Preparation phase

Preparation phase

The preparation phase is an individual project of 10 credits supervised by your graduation supervisor and its objective is to define a concrete graduation project. Together with your supervisor, you decide on your topic and a global planning for the preparation phase and your graduation project. Before you start the preparation phase you are required to ask permission via the preparation phase form which is signed by you and you your supervisor. If you do not have an approved study program yet, this form (form 1 ISP) needs to be included as well. You can find more information on the forms on page: graduation checklist.

During the pre-study you create a precisely defined problem statement, an analysis of the state-of-the-art including a thorough literature survey, the expected end result, an outline of the planned research and development approach (possibly already supported by some initial theoretical analyses, a small example or case study, and/or some initial experiments), and a project planning with clearly defined milestones (decision points) and deliverables (results). The student presents the project proposal report to the intended assessment committee that will also evaluate the graduation project.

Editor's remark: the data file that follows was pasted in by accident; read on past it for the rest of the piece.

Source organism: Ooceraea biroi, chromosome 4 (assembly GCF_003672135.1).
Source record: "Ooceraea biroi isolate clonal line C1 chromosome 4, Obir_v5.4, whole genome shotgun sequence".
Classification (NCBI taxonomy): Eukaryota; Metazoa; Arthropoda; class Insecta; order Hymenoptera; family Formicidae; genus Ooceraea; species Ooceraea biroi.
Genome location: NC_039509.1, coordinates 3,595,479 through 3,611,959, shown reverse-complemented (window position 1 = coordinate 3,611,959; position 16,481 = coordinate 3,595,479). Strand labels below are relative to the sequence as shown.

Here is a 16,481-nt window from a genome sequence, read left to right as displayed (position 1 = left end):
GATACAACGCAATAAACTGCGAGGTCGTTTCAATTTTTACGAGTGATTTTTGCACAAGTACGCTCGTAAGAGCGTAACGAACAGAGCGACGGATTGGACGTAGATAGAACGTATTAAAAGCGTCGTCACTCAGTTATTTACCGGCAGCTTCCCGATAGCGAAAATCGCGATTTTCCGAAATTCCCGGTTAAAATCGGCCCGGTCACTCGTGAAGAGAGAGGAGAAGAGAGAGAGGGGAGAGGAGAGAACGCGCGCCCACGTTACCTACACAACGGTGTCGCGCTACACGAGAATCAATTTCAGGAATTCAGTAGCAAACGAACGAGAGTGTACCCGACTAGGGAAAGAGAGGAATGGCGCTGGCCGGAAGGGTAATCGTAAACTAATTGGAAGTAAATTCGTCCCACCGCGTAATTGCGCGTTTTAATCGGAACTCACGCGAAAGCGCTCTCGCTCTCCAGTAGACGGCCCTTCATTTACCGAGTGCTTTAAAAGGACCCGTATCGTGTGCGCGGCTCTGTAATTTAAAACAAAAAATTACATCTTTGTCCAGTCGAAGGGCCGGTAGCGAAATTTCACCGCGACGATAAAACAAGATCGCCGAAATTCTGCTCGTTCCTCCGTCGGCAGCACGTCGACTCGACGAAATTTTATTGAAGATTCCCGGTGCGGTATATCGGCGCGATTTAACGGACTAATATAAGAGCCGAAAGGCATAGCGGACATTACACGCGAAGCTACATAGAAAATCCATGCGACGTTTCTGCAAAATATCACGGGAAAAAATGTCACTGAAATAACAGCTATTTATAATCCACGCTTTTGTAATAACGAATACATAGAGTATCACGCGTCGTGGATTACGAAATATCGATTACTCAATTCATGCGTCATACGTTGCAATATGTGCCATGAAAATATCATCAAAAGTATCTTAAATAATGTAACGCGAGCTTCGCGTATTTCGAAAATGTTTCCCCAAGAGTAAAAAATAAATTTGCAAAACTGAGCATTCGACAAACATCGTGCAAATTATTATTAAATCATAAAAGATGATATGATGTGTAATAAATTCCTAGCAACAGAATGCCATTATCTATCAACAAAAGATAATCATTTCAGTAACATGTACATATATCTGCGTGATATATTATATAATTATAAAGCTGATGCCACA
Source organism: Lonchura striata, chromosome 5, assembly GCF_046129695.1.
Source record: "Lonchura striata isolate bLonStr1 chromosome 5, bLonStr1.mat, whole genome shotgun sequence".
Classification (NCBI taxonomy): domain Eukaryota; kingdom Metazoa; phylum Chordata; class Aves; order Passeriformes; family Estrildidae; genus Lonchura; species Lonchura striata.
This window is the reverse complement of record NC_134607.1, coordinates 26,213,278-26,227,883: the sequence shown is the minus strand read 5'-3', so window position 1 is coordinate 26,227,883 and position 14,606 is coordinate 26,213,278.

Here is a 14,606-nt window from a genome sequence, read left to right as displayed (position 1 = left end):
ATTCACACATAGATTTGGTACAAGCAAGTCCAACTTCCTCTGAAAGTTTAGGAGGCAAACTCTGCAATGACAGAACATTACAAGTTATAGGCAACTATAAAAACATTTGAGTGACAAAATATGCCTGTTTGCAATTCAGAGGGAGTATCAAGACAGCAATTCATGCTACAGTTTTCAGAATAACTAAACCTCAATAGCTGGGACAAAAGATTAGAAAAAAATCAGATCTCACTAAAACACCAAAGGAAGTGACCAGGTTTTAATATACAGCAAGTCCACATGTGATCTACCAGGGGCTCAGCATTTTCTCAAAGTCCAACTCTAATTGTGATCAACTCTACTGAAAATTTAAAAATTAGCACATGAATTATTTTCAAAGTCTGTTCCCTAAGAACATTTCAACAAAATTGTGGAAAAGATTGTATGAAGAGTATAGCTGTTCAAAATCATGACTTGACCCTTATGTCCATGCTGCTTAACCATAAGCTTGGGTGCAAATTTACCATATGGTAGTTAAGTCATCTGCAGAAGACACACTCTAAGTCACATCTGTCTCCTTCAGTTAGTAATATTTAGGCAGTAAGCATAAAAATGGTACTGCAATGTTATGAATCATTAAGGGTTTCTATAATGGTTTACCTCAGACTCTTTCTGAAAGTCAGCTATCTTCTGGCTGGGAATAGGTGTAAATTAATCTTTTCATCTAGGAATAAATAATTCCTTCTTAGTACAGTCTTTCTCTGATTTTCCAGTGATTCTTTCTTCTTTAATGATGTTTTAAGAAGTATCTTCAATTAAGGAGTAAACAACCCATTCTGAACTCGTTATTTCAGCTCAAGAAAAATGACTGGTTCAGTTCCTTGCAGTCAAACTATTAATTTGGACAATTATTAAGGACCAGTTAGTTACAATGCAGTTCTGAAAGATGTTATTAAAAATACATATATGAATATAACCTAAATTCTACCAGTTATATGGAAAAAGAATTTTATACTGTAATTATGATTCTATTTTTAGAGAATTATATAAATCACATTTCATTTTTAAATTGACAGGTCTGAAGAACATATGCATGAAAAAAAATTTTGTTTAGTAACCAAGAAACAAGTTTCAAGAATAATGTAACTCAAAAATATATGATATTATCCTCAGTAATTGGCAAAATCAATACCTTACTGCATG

The purpose of this preparation phase is to ensure that you can begin your graduation project with a well-defined research problem that is feasible to solve in the given context, particularly regarding the availability of required data, context information, and stakeholder objectives.

The preparation phase project is judged on the following aspects criteria, presentation, and report.

Feasibility study

Clarity of problem statement through a description of state-of-theart and expected end-result, together with a research approach and project planning.


Structure, contents, clarity, contact with audience.


Structure, contents, clarity & correctness of arguments, English and general appearance

Each are scored on a number of sub-criteria as unsatisfactory, sufficient, or good. The score “sufficient” represents what can be expected from a student based on the assessment form. The preparation project is not graded on a numerical scale; the student either passes or fails.

If a student fails the preparation project, then the student needs to do a new preparation project with a different supervisor from a different cluster.